Our last day proved to be one of our most memorable, taking us 15 kilometers south of Tulum along the coastline and into one of Mexico’s twelve UNESCO-sanctioned “biosphere reserves” (the most stringent category of land protection in the country, surpassing even their national parks). The Sian Ka’an Biosphere Reserve is an area of over one million acres of freshwater lagoons, mangrove swamps, brackish tidal waters, perfect white-sand beaches with the finest grained sand I’ve ever encountered, and a most amazing phenomenon constructed 80% by natural forces and 20% by Mayans some 1000 years ago: a long, snaking canal cutting right through the extensive mangrove thicket for miles, just deep and wide enough to navigate a boat through or, as we did to for the last segment of our guided tour, float down on your back, letting the current carry you along, tranquilly shaded by the mangroves arching over the canal edges on both sides.
The reserve is almost completely undeveloped (there are still some private properties along its edge, holdovers grandfathered in when the reserve was purchased by the government in the 1980s), and add to this the rich mix of nutrients provided by a calcium-laden bedrock substrate and a constant swirling together of brackish and fresh waters where ocean meets lagoons, and you have the ingredients for a high rate of biodiversity (faunal, if not necessarily floral due to the complete dominance by the ubiquitous mangrove).
Jenna kept a list of all the animals we saw in our ~5 hours in the reserve, ably guided by our tour guide Aldo: several basking alligators, amazing needle fish, and lots of birds (see this earlier post by Jenna).
At dinner later that night, our last meal in Mexico, we looked back on our short but packed five days together and asked what the best and worst experiences were. The biosphere tour, and especially the float down the canal, ranked towards the top for everyone. It was an experience amazing not only for the natural beauty we witnessed, but for how relatively rare it is, especially compared to being at a heavily touristed site such as the ruins of Tulum or, god forbid, Cancun. A tiny fraction of all the tourists to the Yucatan make it down to Sian Ka’an, which adds to the feeling of uniqueness that goes through you after getting a tour of it.
Which leads to the question posed in the title to this post. The road from Tulum down to the Sian Ka’an visitor’s center is, shall we say, rough. It’s not paved, and it’s filled with ruts and holes. It’s bumpy and dusty and it took us around 45 minutes to travel less than 10 miles – not fun by anyone’s definition. And this led to an interesting discussion on the way down: what would happen if the state were to decide to pave this road? The answer is undebatable and was confirmed by our guide Aldo: it would instantaneously open the reserve to streams of tourist suddenly unencumbered by the headache of a 45-minute bumpy ride. The trickle of tourists who make their way down there – by my estimates, not more than 20 per day judging by the number of tour companies (3) and the number of tourists they give tours to (6 or less per company per day, limited simply by space in the tour boat) – would turn into hundreds, perhaps thousands. The pristine beach, with its nesting terns, would be invaded (even with the tiny amount of people who currently come into or inhabit the reserve, we found enough trash on the beach to fill three plastic bags). The ecological impact would be undeniable. And who knows what else might follow…. A loosening of development restrictions? A hotel resort? Jet skis in the canal? Commercial fishing of the lagoons?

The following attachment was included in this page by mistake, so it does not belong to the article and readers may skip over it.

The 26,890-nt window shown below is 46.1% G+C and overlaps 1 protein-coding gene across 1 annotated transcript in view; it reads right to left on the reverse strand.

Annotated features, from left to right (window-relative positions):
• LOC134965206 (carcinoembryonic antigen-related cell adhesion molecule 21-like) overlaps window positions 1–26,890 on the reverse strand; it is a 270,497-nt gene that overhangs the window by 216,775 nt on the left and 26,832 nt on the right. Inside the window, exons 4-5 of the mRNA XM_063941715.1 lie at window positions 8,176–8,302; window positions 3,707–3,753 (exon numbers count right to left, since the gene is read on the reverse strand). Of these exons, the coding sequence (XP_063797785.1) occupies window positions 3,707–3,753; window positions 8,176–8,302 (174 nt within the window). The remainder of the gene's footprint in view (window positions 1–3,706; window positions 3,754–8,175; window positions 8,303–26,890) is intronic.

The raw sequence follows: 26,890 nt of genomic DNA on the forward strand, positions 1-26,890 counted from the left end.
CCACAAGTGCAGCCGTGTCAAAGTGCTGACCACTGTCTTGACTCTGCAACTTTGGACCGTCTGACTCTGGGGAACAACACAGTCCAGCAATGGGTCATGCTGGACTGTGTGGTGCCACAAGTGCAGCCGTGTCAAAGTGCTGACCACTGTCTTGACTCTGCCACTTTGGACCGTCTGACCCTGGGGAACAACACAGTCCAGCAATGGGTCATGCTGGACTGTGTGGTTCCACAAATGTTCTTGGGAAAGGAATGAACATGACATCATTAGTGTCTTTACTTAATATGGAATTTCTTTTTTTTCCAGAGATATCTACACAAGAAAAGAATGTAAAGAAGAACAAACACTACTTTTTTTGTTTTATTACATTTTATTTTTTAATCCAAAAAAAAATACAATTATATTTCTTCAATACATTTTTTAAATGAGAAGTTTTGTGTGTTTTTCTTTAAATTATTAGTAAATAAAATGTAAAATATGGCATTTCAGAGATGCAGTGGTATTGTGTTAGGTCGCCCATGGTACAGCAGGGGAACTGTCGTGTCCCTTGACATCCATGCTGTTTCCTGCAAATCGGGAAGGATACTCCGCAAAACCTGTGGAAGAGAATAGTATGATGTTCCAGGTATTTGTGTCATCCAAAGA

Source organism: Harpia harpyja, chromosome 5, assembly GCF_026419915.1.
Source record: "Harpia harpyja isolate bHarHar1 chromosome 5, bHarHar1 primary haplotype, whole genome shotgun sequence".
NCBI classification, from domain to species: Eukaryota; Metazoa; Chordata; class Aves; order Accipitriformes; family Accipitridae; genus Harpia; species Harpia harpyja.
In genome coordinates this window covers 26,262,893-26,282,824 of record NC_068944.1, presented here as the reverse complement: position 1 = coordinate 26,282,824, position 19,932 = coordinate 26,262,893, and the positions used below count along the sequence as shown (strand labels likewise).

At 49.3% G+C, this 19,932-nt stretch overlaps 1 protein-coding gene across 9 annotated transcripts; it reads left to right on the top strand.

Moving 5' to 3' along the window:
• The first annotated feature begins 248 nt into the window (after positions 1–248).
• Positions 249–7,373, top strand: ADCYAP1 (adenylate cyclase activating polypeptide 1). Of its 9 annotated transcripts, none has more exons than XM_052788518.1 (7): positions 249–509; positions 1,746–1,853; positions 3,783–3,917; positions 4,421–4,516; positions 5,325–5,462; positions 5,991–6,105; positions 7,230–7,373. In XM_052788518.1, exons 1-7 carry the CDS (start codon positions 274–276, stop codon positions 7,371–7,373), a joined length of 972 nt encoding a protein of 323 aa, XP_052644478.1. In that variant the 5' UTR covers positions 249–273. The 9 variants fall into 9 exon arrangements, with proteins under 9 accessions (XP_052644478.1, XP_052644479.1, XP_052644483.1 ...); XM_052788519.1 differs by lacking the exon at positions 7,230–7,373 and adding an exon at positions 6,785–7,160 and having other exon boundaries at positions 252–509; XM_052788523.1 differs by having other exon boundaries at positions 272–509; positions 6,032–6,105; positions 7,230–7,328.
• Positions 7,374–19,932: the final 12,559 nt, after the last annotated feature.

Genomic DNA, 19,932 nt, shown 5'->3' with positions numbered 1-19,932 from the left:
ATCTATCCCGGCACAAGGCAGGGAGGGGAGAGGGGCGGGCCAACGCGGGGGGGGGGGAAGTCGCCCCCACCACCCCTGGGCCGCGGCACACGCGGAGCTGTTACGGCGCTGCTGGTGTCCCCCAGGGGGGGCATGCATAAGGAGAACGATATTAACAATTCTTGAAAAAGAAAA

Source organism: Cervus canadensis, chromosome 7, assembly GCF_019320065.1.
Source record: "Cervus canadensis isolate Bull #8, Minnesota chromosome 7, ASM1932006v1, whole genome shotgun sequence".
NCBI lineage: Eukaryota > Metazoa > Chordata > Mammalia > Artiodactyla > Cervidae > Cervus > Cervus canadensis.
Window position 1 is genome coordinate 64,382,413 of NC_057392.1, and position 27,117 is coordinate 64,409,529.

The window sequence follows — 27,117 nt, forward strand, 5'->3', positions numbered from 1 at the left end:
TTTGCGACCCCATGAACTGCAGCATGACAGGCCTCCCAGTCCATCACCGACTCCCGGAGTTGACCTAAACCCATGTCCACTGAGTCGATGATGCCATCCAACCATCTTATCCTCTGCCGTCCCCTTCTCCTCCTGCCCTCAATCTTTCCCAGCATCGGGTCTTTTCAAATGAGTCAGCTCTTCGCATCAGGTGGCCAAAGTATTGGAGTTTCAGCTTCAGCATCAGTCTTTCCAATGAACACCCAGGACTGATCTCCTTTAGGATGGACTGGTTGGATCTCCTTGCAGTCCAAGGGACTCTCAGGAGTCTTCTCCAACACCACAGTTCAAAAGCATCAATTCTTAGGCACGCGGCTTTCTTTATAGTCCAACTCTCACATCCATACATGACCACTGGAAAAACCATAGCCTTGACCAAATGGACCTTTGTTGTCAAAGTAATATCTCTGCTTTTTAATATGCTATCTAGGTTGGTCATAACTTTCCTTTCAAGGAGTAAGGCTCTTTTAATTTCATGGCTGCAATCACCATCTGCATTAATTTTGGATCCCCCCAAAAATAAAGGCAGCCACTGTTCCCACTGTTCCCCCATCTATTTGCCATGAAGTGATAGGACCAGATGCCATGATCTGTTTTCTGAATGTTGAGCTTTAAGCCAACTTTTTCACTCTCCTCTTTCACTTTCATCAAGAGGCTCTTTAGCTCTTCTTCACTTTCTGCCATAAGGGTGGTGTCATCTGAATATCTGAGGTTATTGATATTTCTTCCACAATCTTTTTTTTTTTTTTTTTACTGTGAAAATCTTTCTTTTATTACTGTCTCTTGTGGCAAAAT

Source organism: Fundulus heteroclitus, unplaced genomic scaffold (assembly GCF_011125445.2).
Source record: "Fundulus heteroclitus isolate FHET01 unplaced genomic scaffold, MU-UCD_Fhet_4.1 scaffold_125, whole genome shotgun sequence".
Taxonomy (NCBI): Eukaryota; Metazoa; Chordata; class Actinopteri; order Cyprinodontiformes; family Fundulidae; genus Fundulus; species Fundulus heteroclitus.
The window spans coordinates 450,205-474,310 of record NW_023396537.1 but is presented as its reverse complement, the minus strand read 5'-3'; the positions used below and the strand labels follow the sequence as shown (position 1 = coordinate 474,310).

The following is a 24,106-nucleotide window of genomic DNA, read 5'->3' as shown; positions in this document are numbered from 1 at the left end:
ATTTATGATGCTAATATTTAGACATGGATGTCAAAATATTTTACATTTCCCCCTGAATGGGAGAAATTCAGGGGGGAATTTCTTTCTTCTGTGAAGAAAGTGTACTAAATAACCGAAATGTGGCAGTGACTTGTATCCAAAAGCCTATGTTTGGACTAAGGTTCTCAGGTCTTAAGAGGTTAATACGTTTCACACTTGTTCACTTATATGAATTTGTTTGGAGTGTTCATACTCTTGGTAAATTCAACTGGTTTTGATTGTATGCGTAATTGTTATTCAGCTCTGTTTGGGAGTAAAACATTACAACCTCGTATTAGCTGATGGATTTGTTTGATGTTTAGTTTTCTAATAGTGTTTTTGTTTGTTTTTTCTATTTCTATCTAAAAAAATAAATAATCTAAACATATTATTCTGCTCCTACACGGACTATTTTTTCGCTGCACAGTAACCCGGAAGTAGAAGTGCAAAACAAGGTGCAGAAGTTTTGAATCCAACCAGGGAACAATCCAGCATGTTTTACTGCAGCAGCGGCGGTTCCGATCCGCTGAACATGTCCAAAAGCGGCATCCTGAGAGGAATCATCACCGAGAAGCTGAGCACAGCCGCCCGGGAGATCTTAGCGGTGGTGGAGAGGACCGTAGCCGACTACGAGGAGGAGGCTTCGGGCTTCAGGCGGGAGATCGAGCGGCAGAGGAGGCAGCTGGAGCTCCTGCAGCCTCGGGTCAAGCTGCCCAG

So for now the road stays rutted and imposing, and to what end? Only a small fraction of tourists can come down it, all of them privileged enough to have access to a car that can make the trip, ecologically interested enough to already want to go, and wealthy enough to afford the guided tour (which costs more than a hotel room, though it does include complementary snacks and beer). And, it’s worth mentioning, for those who do make that trek, the ride is really unpleasant! But this is the price we have to pay for having and preserving these ecologically near-pristine sites, and I’m not saying we should not pay it. Certainly I’m willing to bear 45 minutes of rattled teeth for the experience itself. Am I willing to bear the idea that the reserve is effectively closed off to anyone without means? Well I don’t think the conversation has to end with an open-ended question – it’s not necessarily a zero-sum game, as a slight rewriting of the rules could allow access to people of all income levels without altering the ecological integrity of the site (for example, a series of free visits to local community members doled out with some kind of quota system). But until that happens, I don’t think we should merely celebrate the beauty and uniqueness of this site without acknowledging the social inequalities that it rests upon.